Let them know that it’s always fine to ask you questions. If they ask you questions and you brush them off with “when you’re older” or something else that means you just don’t want to answer it, they’re going to go elsewhere for those answers – and that means their friends, who may be misinformed, or the internet, which has a lot of really questionable information.
It might be uncomfortable to answer questions sometimes, but at least you know they’re getting the best possible answers. It’s also fine to say “I don’t know”, research it yourself, and come back to them later!
17 Let Them Know You Trust Them, And Will Always Believe Them
Your child needs to know that you trust them. Sure, most kids lie, and it’s often easy to catch your kid in white lies – but never, ever give them the impression that you will always assume they are lying by default. In fact, the opposite is much better – assume they’re telling the truth until proven otherwise.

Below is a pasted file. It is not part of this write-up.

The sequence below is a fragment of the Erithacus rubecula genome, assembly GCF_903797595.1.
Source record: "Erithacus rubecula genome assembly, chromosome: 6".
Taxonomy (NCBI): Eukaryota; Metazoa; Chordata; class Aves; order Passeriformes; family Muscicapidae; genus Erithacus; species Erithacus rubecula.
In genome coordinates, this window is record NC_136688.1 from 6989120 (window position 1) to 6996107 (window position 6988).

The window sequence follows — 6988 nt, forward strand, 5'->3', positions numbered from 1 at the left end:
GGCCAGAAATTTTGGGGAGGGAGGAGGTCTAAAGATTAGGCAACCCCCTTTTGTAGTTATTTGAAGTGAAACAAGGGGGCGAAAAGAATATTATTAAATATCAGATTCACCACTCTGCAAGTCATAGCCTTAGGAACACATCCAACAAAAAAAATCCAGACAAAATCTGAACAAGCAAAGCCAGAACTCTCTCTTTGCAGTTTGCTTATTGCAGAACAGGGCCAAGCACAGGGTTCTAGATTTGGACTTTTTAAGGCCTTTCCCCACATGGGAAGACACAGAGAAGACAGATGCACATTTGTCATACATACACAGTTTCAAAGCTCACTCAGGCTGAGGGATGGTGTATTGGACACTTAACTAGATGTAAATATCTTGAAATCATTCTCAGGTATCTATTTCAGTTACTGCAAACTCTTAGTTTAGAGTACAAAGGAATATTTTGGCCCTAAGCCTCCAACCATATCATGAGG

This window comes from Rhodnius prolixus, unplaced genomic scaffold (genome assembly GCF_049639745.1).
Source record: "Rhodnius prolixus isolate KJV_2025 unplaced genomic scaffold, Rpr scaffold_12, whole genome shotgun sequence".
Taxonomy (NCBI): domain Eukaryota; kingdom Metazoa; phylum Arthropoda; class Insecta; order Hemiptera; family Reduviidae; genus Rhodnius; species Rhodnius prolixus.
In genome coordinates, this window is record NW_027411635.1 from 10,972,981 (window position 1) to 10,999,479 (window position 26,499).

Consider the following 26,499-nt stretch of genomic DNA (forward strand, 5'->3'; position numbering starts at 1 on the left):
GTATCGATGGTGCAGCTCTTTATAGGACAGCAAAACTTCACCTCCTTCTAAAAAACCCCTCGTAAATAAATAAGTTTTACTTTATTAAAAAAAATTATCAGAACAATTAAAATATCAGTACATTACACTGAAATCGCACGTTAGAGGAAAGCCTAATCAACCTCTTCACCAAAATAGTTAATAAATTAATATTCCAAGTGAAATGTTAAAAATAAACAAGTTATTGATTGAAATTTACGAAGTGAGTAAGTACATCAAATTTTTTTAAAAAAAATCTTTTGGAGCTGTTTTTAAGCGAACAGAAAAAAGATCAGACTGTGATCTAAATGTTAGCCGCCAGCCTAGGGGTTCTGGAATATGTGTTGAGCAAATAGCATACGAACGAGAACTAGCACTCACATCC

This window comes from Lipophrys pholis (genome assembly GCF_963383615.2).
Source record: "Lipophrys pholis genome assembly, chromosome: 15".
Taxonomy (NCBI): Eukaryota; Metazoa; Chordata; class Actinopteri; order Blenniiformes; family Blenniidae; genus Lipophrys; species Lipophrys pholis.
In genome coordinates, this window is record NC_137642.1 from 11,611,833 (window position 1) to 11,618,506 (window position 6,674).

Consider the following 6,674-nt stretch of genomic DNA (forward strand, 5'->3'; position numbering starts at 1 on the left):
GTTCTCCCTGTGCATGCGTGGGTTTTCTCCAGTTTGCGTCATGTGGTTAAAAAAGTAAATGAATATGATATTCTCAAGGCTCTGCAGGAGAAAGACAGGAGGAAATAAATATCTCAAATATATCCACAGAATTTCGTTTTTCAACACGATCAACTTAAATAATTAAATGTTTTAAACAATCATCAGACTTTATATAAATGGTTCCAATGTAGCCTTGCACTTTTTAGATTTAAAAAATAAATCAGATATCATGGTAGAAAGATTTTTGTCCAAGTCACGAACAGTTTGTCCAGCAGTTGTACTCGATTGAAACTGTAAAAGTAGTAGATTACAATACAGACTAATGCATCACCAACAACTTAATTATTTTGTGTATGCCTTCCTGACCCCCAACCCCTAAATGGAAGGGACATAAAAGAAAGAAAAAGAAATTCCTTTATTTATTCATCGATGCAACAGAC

This is because, according to The Telegraph, when breaches of consent do happen, victims often don’t come forward because they think no one will believe them. Your kid needs to know you’re always in their corner.
16 Encourage Them To Draw Boundaries
Encourage your kid to draw boundaries! Obviously, some of these are ridiculous – they can’t say they don’t like vegetables and then you officially aren’t allowed to ever feed them vegetables again – but do encourage them to speak up about things they don’t like because you might find some of them are completely reasonable. Don’t make them afraid to tell you about situations in their life that make them uncomfortable. As a child, the adult always has the final say, yes – but they’re going to need the boundary-drawing skill in later life.
15 Within Reason, Don't Force Them To Do Anything They're Against
You know when you meet up with that family friend and they ask your kid for a hug? And they’re a stranger to the kid, so the kid says no, but you insist and force them to deliver an awkward, uncomfortable embrace?
Yeah… don’t do that.
When you encourage your child to draw boundaries, you and everyone else should be adhering to the reasonable ones. I’m an adult and I don’t really like hugging strangers either, so that seems like a fine one to me.
14 Tell Them That Sometimes, "No." Is A Complete Sentence